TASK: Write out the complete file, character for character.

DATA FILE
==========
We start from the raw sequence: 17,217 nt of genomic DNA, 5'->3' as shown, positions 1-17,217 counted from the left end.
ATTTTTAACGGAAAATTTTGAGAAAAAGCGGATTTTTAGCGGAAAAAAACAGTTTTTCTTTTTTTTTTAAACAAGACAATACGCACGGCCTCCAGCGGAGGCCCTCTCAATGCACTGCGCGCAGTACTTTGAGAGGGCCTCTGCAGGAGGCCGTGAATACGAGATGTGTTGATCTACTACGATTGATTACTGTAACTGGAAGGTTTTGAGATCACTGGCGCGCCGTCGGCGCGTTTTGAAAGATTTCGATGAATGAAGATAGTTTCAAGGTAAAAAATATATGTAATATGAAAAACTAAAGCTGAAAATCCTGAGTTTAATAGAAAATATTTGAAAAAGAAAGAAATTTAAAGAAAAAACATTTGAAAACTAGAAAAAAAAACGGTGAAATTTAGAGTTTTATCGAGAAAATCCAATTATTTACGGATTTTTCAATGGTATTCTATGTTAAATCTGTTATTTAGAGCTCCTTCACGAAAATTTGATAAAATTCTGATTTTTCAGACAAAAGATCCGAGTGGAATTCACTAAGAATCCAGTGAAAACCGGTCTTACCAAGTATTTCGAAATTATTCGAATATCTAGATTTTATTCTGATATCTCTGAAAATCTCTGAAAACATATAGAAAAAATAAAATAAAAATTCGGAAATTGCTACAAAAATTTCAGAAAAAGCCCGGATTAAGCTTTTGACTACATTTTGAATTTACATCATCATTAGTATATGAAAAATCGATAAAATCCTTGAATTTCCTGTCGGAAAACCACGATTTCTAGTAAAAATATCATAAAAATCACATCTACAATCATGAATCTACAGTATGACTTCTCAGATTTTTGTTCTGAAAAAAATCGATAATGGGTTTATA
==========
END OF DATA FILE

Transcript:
We start from the raw sequence: 17,217 nt of genomic DNA, 5'->3' as shown, positions 1-17,217 counted from the left end.
ATTTTTAACGGAAAATTTTGAGAAAAAGCGGATTTTTAGCGGAAAAAAACAGTTTTTCTTTTTTTTTTAAACAAGACAATACGCACGGCCTCCAGCGGAGGCCCTCTCAATGCACTGCGCGCAGTACTTTGAGAGGGCCTCTGCAGGAGGCCGTGAATACGAGATGTGTTGATCTACTACGATTGATTACTGTAACTGGAAGGTTTTGAGATCACTGGCGCGCCGTCGGCGCGTTTTGAAAGATTTCGATGAATGAAGATAGTTTCAAGGTAAAAAATATATGTAATATGAAAAACTAAAGCTGAAAATCCTGAGTTTAATAGAAAATATTTGAAAAAGAAAGAAATTTAAAGAAAAAACATTTGAAAACTAGAAAAAAAAACGGTGAAATTTAGAGTTTTATCGAGAAAATCCAATTATTTACGGATTTTTCAATGGTATTCTATGTTAAATCTGTTATTTAGAGCTCCTTCACGAAAATTTGATAAAATTCTGATTTTTCAGACAAAAGATCCGAGTGGAATTCACTAAGAATCCAGTGAAAACCGGTCTTACCAAGTATTTCGAAATTATTCGAATATCTAGATTTTATTCTGATATCTCTGAAAATCTCTGAAAACATATAGAAAAAATAAAATAAAAATTCGGAAATTGCTACAAAAATTTCAGAAAAAGCCCGGATTAAGCTTTTGACTACATTTTGAATTTACATCATCATTAGTATATGAAAAATCGATAAAATCCTTGAATTTCCTGTCGGAAAACCACGATTTCTAGTAAAAATATCATAAAAATCACATCTACAATCATGAATCTACAGTATGACTTCTCAGATTTTTGTTCTGAAAAAAATCGATAATGGGTTTATA